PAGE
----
Properties of Mast Cells and Basophils

All mast cells are derived from progenitors in the bone marrow. Normally, mature mast cells are not found in the circulation. Progenitors migrate to the peripheral tissues as immature cells and undergo differentiation in situ. Mature mast cells are found throughout the body, predominantly near blood vessels (Fig. 19-2A) and nerves and beneath epithelia. They are also present in lymphoid organs. Human mast cells vary in shape and have round nuclei, and the cytoplasm contains membrane-bound granules and lipid bodies. The granules contain acidic proteoglycans that bind basic dyes.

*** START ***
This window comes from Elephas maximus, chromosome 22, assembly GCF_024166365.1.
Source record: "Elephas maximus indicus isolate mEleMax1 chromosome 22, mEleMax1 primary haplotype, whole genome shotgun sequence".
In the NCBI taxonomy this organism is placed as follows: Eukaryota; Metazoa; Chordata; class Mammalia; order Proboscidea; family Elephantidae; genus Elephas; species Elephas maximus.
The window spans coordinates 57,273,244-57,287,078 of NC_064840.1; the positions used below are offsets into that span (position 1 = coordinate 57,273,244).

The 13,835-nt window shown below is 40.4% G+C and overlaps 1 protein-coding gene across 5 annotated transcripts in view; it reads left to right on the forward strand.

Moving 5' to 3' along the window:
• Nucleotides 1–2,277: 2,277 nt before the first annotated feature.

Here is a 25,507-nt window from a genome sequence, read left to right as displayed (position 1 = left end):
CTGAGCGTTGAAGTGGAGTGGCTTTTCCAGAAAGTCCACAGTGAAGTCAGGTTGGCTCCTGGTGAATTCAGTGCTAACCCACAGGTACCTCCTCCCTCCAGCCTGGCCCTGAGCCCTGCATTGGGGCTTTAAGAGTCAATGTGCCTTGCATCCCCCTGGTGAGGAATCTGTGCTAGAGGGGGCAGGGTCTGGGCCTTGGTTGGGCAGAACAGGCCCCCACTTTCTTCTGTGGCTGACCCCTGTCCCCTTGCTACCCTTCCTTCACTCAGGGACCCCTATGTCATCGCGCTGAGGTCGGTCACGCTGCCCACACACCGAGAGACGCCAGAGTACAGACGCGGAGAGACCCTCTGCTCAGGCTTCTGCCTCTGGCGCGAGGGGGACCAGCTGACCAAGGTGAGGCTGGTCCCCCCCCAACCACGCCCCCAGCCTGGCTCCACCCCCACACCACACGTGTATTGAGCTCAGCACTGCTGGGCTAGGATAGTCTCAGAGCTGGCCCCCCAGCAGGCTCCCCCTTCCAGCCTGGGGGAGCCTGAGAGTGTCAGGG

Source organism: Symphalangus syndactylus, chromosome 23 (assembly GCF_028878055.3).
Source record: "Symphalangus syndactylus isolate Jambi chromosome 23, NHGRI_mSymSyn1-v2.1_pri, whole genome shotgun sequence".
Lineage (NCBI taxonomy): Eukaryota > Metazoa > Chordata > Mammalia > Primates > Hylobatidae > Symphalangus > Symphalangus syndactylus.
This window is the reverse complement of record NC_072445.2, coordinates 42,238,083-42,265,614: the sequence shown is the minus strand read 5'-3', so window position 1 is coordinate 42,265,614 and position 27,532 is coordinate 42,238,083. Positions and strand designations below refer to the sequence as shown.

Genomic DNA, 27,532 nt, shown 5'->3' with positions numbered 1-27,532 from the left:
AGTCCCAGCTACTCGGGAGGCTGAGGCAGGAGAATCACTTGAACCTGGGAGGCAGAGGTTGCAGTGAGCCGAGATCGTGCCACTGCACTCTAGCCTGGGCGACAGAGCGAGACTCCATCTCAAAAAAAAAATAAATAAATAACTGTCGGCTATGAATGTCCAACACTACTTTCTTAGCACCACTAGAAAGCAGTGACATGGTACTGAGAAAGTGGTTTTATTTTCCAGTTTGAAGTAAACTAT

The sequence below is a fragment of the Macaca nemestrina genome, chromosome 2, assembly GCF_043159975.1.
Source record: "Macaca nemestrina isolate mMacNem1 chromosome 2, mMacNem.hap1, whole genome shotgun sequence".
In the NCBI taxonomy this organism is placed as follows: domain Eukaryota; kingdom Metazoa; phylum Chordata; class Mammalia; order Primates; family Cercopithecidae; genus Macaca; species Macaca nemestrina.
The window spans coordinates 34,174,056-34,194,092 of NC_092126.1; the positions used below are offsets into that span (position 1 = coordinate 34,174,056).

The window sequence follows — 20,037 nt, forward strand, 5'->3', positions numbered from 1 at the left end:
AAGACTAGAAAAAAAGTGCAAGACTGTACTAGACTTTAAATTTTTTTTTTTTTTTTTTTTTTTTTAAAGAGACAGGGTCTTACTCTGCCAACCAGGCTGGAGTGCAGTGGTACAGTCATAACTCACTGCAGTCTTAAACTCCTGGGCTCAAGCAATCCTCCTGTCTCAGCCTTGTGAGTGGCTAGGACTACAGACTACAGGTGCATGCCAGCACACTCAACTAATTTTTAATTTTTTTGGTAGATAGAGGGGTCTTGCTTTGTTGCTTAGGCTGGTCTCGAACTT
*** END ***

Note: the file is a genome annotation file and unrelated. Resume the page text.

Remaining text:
TABLE 19-1 Properties of Mast Cells, Basophils, and Eosinophils

Characteristic

Mast Cells

Basophils

Eosinophils

Major site of maturation

Connective tissue

Bone marrow

Bone marrow

Major cells in circulation

No

Yes (0.5% of blood leukocytes)

Yes (-2% of blood leukocytes)

Mature cells recruited into tissues from circulation

No

Yes

Yes

Mature cells residing in connective tissue

Yes

No

Yes

Proliferative ability of mature cells

Yes

No

No

Life span

Weeks to months

Days

Days to weeks

Major development factor (cytokine)

Stem cell factor, IL-3

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